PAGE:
Typically the information on the case specification and the available
technologies are provided via files.
Santiago can only import JSON
files. The structure must match these examples:
Many tools are available to browse and edit JSON files. For example, Firefox renders JSON files nicely, or Visual Studio allows for editing.
Santiago prints only few information. This can be
adapted by the logging level. With the package
LoggingExtras.jl (needs to
be installed extra)
different logging levels can be used for the console output and the log file:
using Logging using LoggingExtras # - on console show only infos and errors, write everything in the logfile 'mylogfile.log' mylogger = TeeLogger( MinLevelLogger(FileLogger("mylogfile.log"), Logging.Debug), # logs to file MinLevelLogger(ConsoleLogger(), Logging.Info) # logs to console ) global_logger(mylogger) ... use Santiago functions ...
Update systems for a new case profile
The generation of all systems is computationally intense. The code below demonstrates how to first generate all systems without case information and later update the system scores with case data.
using Serialization ## 1) build systems without case information and cache result sources, additional_sources, techs = import_technologies(tech_file) if isfile("mycachfile.jls") allSys, sources, additional_sources, techs = deserialize("mycachfile.jls") else allSys = build_systems(sources, techs) ... massflow_summary!.(allSys, Ref(input_masses), n=100); ... serialize("mycachfile.jls", (allSys, sources, additional_sources, techs)) # note: we need to save the techs in order to ensure the link to from systems to tech properties (tas) end sysappscore!.(allSys) # all are '-1.0' because no case profile was defined yet ## 2) read case file and update sysappscore tas, tas_components = appropriateness(tech_file, case_file); update_appropriateness!(sources, tas) update_appropriateness!(additional_sources, tas) update_appropriateness!(techs, tas) sysappscore!.(allSys) # now we have the updated SAS ## 3) select systems fewSys = select_systems(allSys, 6) ## 4) scale massflows for 100 people scale_massflows!.(fewSys, 100)
The slowest parts are
massflow_summary!. Therefore we could cache the output as shown in this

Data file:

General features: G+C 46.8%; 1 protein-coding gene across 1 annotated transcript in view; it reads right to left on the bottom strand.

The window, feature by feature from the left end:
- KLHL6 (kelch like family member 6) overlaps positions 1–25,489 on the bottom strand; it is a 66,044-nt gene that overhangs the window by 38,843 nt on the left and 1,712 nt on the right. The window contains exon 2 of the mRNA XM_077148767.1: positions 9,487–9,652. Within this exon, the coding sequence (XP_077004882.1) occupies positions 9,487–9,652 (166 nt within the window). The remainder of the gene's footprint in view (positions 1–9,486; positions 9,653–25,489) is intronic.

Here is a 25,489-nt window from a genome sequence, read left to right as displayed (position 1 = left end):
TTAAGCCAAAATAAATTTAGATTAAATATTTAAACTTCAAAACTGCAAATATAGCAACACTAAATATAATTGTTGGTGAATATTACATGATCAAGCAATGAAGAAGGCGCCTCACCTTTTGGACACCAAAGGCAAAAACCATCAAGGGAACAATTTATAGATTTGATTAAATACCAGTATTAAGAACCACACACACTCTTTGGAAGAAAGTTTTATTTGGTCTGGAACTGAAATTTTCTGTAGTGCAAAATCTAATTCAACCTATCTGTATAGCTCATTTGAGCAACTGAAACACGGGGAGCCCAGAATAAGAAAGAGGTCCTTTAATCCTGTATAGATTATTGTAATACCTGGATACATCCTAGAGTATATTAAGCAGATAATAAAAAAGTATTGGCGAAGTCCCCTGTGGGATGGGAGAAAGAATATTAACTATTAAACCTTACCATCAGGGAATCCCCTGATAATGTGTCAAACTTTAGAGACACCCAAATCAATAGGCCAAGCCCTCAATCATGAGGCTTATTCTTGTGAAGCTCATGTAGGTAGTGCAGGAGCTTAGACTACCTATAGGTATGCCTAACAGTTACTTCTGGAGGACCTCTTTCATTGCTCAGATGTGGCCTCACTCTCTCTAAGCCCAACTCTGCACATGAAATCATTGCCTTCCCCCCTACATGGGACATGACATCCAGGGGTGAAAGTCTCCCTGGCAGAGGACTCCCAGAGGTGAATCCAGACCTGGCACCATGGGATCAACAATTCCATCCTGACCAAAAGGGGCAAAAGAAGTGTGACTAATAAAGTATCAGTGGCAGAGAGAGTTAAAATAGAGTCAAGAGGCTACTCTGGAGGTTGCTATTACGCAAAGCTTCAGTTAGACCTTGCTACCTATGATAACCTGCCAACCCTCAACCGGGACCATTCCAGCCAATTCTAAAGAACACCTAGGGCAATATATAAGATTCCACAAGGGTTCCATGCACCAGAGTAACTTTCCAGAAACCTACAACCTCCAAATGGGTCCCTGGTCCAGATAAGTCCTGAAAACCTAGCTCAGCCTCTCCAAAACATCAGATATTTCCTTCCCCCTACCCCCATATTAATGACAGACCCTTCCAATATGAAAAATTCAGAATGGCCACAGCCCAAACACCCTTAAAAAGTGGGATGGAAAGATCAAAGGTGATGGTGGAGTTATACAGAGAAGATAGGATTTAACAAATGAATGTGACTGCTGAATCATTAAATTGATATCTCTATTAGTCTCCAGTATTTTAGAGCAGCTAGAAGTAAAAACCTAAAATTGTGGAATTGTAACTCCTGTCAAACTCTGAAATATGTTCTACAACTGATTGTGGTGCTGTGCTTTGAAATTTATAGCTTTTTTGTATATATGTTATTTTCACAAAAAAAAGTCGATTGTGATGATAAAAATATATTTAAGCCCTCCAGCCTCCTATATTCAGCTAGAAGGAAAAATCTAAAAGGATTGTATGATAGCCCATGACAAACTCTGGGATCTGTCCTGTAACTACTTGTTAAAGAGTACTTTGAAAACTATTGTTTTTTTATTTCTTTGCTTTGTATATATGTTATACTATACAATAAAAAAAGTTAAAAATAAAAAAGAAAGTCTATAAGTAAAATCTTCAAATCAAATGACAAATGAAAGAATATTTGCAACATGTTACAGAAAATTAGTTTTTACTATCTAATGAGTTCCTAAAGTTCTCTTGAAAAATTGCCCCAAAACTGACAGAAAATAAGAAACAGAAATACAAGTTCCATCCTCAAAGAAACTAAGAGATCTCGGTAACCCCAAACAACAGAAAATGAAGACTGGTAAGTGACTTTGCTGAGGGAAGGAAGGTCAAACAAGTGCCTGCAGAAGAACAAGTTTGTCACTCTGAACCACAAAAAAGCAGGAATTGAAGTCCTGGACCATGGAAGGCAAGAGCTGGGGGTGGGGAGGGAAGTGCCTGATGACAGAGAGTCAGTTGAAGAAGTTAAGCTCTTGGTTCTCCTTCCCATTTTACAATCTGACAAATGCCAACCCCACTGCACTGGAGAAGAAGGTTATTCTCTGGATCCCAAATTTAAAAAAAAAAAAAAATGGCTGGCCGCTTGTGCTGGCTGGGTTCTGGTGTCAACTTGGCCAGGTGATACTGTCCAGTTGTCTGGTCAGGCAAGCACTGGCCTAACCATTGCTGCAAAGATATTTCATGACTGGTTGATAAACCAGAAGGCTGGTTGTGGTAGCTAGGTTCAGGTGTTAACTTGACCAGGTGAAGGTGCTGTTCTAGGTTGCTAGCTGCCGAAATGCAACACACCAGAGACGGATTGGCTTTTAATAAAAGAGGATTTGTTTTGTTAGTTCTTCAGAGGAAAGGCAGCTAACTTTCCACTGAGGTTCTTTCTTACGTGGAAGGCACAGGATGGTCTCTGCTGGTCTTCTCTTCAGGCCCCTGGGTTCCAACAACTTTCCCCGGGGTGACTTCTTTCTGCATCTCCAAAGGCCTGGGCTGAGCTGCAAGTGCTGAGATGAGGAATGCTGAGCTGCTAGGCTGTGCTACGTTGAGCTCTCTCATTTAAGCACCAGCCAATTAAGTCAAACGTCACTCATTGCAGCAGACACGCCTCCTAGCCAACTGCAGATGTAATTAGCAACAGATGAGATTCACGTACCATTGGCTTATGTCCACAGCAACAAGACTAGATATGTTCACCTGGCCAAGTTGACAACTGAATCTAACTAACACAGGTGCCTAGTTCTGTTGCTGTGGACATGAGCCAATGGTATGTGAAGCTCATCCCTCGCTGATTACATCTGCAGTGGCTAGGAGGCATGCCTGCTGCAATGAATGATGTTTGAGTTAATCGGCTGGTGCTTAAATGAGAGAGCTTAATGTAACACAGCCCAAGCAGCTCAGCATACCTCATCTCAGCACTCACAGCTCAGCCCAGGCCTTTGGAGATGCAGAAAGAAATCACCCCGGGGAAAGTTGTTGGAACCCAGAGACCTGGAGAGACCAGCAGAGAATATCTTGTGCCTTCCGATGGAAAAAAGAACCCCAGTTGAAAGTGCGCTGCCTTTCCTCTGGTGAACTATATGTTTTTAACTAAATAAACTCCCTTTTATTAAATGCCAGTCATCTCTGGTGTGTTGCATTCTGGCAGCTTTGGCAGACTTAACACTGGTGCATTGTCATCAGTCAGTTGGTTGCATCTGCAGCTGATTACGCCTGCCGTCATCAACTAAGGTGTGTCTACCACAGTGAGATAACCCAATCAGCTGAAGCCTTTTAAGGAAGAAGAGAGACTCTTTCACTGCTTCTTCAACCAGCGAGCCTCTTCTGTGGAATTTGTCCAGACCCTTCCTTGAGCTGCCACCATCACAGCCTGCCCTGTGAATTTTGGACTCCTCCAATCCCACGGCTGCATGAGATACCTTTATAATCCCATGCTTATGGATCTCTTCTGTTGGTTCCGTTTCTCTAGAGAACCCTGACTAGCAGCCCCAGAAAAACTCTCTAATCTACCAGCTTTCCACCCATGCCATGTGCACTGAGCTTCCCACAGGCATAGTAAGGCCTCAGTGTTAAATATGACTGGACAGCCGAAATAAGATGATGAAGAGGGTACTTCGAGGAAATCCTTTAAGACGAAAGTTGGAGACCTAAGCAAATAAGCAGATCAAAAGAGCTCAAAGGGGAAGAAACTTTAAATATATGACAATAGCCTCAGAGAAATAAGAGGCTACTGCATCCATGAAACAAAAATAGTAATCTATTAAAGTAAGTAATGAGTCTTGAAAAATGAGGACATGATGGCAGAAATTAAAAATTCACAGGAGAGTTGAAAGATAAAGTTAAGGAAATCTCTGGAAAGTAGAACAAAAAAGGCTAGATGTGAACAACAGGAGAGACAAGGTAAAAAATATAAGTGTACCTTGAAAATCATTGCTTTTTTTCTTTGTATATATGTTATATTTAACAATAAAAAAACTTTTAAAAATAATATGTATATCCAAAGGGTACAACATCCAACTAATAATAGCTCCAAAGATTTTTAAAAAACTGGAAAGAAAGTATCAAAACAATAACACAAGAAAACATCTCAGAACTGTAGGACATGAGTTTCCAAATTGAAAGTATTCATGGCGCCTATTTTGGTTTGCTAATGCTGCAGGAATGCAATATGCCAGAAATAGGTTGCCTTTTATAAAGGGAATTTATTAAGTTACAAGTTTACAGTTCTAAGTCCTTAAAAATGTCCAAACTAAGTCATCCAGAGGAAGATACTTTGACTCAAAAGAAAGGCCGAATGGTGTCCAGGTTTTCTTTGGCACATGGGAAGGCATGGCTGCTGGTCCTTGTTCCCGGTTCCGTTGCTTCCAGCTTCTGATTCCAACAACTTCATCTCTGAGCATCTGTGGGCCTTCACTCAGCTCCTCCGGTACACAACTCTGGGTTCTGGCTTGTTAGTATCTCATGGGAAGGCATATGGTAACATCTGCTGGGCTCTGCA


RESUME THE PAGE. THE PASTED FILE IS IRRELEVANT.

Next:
example. Steps 2 and 4 are fast and can be quickly adapted to new cases.
build_systems and especially
massflow_summary_parallel! benefit from multi-threading. As this may
involves some overhead, benchmarking is recommended. See the official
how to control the number of threads.
Spuhler, D., Scheidegger, A., Maurer, M., 2018. Generation of sanitation system options for urban planning considering novel technologies. Water Research 145, 259–278. https://doi.org/10.1016/j.watres.2018.08.021
Spuhler, D., Scheidegger, A., Maurer, M., 2020. Comparative analysis of sanitation systems for resource recovery: influence of configurations and single technology components. Water Research 116281. https://doi.org/10.1016/j.watres.2020.116281
Spuhler, D., Scheidegger, A., Maurer, M., 2021. Ex-ante quantification of nutrient, total solids, and water flows in sanitation systems. Journal of Environmental Management 280, 111785. https://doi.org/10.1016/j.jenvman.2020.111785
Santiago.jl package is free software: you can redistribute it and/or modify
it under the terms of the GNU Affero General Public License as published by
the Free Software Foundation, either version 3 of the License, or
(at your option) any later version.
This program is distributed in the hope that it will be useful, but WITHOUT ANY WARRANTY; without even the implied warranty of MERCHANTABILITY or FITNESS FOR A PARTICULAR PURPOSE. See the GNU Affero General Public License for more details.
You should have received a copy of the GNU Affero General Public License along with this program. If not, see https://www.gnu.org/licenses/.
Copyright 2020, Dorothee Spuhler at Eawag. Contact: Dorothee Spuhler, Dorothee.Spuhler@eawag.ch